Baltimore's 95th homicide victim of the year died last week -- 20 years and 930 miles away from where he was shot.
Robert Truitt, 45, died April 19, in Tampa, Fla. Two days later, Hillsborough County Medical Examiner Dr. Russell Vega ruled the death a homicide, the result of an incident that occurred two decades ago.
Around 6: 50 p.m. on Jan. 12, 1980, Truitt, whose last known Maryland address was 1005 N. Dukeland St., was shot several times in the upper back in the 1500 block of N. Mount St. in West Baltimore. He survived the attack, but was left a paraplegic. He moved to Florida three years ago.
After the shooting, Truitt's bowel and bladder no longer functioned properly, a condition for which he underwent several operations. Vega said this problem made Truitt's system particularly vulnerable. During the past few years, he developed a urinary infection that turned into a fatal blood infection.
Vega decided that Truitt's death resulted from the 1980 incident, and Maryland's medical examiner, Dr. John E. Smialek, agreed. One bullet remained lodged in Truitt's spine and was removed during the autopsy.
Baltimore police had a suspect in 1980, but charges against him were dismissed when Truitt was unable to testify because of his condition. No charges can be made now because Maryland's "year and a day" law dictates that homicide charges may only be filed if a death occurs within 366 days of the initial injury.
When asked if it bothered her that the law could leave her son's killer free, Truitt's mother, 70-year-old Hilda Eady of Seminole Heights, Fla., said, "No, it doesn't matter. [Truitt] didn't feel that way either. The person that did it they may be sorry they did it. There's no sense in me brooding about it."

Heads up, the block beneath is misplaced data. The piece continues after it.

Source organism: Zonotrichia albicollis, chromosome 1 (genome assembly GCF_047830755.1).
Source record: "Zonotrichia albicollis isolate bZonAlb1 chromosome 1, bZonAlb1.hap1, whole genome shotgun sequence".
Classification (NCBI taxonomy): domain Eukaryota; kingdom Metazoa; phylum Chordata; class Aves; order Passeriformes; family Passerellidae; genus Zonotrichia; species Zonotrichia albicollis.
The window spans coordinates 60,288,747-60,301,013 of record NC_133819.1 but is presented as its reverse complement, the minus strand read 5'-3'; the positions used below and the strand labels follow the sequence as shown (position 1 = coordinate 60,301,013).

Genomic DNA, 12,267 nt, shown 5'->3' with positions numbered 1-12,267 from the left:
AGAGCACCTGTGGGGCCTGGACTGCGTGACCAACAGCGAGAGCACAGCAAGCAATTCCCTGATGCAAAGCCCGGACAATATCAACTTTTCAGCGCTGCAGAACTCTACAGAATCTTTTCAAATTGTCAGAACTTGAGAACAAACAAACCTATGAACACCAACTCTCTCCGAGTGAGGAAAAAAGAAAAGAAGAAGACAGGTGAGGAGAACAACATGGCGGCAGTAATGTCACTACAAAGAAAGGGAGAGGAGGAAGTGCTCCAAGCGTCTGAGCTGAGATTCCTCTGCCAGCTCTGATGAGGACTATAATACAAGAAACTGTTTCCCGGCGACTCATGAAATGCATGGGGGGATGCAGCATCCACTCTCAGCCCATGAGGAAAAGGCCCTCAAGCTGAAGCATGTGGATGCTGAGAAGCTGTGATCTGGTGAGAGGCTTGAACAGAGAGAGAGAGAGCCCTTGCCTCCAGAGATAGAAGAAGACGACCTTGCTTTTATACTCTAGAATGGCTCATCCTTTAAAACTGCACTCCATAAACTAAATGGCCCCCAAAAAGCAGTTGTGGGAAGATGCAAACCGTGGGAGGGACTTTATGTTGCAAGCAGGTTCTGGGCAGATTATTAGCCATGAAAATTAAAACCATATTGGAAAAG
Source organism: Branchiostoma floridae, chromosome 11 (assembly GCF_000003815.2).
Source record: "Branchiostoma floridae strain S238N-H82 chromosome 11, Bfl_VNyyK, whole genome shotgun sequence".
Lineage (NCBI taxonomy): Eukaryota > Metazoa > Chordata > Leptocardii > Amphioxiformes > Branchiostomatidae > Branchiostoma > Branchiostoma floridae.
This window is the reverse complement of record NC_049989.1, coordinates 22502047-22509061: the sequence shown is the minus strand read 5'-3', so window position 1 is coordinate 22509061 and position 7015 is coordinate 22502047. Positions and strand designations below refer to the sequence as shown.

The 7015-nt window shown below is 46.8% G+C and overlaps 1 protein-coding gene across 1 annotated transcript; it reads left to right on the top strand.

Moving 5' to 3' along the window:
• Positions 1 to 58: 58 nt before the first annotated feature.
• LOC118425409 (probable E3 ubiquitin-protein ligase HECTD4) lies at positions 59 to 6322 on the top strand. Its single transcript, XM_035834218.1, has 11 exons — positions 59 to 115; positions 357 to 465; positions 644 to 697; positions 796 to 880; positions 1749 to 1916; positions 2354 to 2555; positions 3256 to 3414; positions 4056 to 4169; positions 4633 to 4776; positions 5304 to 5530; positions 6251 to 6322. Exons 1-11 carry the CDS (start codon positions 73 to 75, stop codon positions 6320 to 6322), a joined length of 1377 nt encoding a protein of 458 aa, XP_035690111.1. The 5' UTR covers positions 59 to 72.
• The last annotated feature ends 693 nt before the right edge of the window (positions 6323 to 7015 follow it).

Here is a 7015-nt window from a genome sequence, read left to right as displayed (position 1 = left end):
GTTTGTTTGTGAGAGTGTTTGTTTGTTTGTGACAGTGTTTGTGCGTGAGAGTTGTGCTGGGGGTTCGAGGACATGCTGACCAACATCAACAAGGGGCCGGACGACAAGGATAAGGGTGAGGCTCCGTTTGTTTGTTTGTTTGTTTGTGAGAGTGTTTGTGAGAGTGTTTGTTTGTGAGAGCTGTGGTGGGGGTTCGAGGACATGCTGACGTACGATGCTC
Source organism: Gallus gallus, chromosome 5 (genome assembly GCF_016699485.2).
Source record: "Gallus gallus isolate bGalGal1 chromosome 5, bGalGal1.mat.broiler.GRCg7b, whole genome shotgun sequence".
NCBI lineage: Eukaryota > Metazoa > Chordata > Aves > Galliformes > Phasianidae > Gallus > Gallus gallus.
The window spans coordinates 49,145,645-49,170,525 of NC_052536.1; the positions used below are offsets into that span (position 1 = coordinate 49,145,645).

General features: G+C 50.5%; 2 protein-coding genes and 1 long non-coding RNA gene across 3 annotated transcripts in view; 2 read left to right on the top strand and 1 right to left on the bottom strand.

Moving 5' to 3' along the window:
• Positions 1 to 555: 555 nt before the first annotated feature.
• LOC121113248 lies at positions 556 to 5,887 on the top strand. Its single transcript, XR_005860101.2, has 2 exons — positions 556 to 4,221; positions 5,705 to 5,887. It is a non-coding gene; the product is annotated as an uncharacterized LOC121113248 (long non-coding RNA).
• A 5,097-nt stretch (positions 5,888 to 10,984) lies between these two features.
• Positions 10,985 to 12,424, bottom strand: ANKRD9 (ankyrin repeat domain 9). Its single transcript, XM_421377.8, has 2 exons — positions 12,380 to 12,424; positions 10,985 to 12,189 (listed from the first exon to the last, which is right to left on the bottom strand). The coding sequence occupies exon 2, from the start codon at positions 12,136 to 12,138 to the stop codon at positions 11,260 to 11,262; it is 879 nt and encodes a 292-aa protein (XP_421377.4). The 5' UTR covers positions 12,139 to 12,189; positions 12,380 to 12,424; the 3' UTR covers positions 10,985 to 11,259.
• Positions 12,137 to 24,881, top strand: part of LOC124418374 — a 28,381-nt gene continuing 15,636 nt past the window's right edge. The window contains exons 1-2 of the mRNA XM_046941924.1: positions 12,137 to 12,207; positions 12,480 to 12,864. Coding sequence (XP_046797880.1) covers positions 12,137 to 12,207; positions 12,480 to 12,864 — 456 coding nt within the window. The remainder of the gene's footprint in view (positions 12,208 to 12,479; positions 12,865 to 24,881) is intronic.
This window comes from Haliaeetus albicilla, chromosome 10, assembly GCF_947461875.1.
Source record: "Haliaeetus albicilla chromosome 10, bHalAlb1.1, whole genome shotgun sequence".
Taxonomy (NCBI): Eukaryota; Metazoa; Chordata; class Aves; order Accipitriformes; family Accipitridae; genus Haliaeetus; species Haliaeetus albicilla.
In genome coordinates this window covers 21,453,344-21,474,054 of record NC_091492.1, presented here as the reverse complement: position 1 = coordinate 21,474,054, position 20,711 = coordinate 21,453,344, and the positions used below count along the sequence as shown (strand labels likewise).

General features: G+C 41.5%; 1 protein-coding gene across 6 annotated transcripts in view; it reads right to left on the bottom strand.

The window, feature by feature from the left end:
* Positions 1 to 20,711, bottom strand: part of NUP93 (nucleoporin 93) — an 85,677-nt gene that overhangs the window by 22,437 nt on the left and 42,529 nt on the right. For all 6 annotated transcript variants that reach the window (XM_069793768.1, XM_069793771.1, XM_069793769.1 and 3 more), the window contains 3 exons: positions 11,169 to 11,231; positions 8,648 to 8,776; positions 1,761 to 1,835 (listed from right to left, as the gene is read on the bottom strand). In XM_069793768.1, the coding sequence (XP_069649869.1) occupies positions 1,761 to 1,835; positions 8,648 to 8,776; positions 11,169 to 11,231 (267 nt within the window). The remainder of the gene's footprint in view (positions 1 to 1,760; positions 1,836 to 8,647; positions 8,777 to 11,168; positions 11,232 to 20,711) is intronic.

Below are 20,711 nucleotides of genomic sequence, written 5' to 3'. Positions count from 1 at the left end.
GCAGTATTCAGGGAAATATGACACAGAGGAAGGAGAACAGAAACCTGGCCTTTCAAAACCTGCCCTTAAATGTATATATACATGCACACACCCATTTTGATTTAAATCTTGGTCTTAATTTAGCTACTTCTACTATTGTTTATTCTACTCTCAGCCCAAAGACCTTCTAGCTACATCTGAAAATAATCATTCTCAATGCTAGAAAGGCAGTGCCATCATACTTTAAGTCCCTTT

Eady said Truitt's funeral will be in Tampa, where he moved to be near her. Truitt had a 20-year-old daughter and a 10-year-old stepdaughter.
Vega said the amount of time that elapses between an attack and the death of a victim can vary considerably. "Although most of the homicides we see occur fairly rapidly after the incident, other times they are quite time-delayed," he said.
The Truitt case is hardly the most extreme local example of this phenomenon. "These things are not the norm, but they're not unheard of either," said Baltimore police spokesman Maj. Michael Bass.
In October 1994, Saunders Samuel White died of a blood clot in Richmond, Va., at the age of 60. A Virginia medical examiner ruled that White's death had resulted from a shooting at the corner of Washington and North Gay streets in Baltimore on Feb. 17, 1962. Like Truitt, White had been partially paralyzed by gunfire. A suspect in White's shooting was tried in 1968, but the charges were dismissed.
Two months before White's death, an even older shooting had claimed a victim. Frederick Harris was shot in the back at the corner of East Lombard and Spring streets on Aug. 13, 1959; Henry Mosely, who was 64 at the time, was charged with assault with intent to murder. On Aug. 22, 1994, Harris died at Johns Hopkins Hospital at age 52. A medical examiner found that his death resulted from scar tissue around his inflamed heart, a condition that had been caused by the shooting 35 years and nine days before.
The disposition of the charges against Mosely could not be determined. Nor could his whereabouts at the time of Harris' death -- by which time Mosely would have been 99 years old.